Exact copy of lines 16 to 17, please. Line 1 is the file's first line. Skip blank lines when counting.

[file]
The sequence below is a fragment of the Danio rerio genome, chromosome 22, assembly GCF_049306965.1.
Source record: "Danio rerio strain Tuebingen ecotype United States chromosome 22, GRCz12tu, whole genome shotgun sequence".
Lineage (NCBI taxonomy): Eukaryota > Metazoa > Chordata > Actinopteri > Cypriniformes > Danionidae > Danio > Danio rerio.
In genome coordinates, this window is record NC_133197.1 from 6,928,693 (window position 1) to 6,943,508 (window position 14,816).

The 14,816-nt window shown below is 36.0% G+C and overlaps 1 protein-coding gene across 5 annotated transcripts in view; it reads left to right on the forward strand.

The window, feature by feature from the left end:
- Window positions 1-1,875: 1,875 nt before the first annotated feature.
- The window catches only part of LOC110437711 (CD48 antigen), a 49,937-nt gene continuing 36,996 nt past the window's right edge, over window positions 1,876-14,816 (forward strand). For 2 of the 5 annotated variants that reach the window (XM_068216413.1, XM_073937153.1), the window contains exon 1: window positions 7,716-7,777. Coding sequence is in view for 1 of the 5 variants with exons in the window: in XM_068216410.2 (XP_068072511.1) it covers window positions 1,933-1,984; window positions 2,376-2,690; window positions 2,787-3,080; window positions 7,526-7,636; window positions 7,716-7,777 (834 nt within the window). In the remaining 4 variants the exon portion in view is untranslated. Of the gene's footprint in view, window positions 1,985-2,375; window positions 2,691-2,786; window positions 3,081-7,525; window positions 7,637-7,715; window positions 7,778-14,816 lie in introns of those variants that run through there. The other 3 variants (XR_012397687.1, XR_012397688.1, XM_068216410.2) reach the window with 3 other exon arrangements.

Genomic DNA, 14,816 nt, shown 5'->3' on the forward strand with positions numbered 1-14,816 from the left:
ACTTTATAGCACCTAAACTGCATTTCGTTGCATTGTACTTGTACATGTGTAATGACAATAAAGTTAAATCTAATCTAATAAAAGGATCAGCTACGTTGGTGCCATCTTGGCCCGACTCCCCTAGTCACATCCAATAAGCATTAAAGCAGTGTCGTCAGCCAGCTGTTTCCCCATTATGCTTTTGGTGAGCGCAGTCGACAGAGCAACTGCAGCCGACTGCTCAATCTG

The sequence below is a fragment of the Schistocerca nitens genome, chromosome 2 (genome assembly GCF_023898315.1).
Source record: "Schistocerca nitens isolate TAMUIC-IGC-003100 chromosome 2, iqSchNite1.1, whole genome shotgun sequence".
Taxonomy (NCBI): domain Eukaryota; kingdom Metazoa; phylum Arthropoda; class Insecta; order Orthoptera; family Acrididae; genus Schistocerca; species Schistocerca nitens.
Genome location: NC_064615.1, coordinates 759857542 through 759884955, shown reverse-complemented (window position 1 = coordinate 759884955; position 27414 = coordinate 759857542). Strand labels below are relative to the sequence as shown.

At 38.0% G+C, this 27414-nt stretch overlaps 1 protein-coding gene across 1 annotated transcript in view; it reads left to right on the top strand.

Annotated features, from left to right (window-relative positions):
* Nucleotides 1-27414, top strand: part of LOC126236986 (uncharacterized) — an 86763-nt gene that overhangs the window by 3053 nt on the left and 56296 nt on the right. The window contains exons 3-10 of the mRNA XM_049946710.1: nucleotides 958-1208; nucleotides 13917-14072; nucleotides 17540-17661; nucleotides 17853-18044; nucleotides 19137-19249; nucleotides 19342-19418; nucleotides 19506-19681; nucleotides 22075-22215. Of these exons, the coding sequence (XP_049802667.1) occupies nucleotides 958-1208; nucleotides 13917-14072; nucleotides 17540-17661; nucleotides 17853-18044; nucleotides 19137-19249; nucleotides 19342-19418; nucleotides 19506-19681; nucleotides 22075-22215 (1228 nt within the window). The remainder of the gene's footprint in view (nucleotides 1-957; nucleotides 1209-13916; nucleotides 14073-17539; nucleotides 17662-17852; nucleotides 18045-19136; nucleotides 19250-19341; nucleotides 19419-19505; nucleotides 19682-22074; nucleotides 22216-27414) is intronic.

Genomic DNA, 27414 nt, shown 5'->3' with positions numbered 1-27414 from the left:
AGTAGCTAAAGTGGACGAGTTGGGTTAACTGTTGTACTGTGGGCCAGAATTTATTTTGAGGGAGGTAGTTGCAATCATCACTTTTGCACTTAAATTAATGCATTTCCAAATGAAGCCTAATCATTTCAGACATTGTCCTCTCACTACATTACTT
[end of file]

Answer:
Annotated features, from left to right (window-relative positions):
* Nucleotides 1-27414, top strand: part of LOC126236986 (uncharacterized) — an 86763-nt gene that overhangs the window by 3053 nt on the left and 56296 nt on the right. The window contains exons 3-10 of the mRNA XM_049946710.1: nucleotides 958-1208; nucleotides 13917-14072; nucleotides 17540-17661; nucleotides 17853-18044; nucleotides 19137-19249; nucleotides 19342-19418; nucleotides 19506-19681; nucleotides 22075-22215. Of these exons, the coding sequence (XP_049802667.1) occupies nucleotides 958-1208; nucleotides 13917-14072; nucleotides 17540-17661; nucleotides 17853-18044; nucleotides 19137-19249; nucleotides 19342-19418; nucleotides 19506-19681; nucleotides 22075-22215 (1228 nt within the window). The remainder of the gene's footprint in view (nucleotides 1-957; nucleotides 1209-13916; nucleotides 14073-17539; nucleotides 17662-17852; nucleotides 18045-19136; nucleotides 19250-19341; nucleotides 19419-19505; nucleotides 19682-22074; nucleotides 22216-27414) is intronic.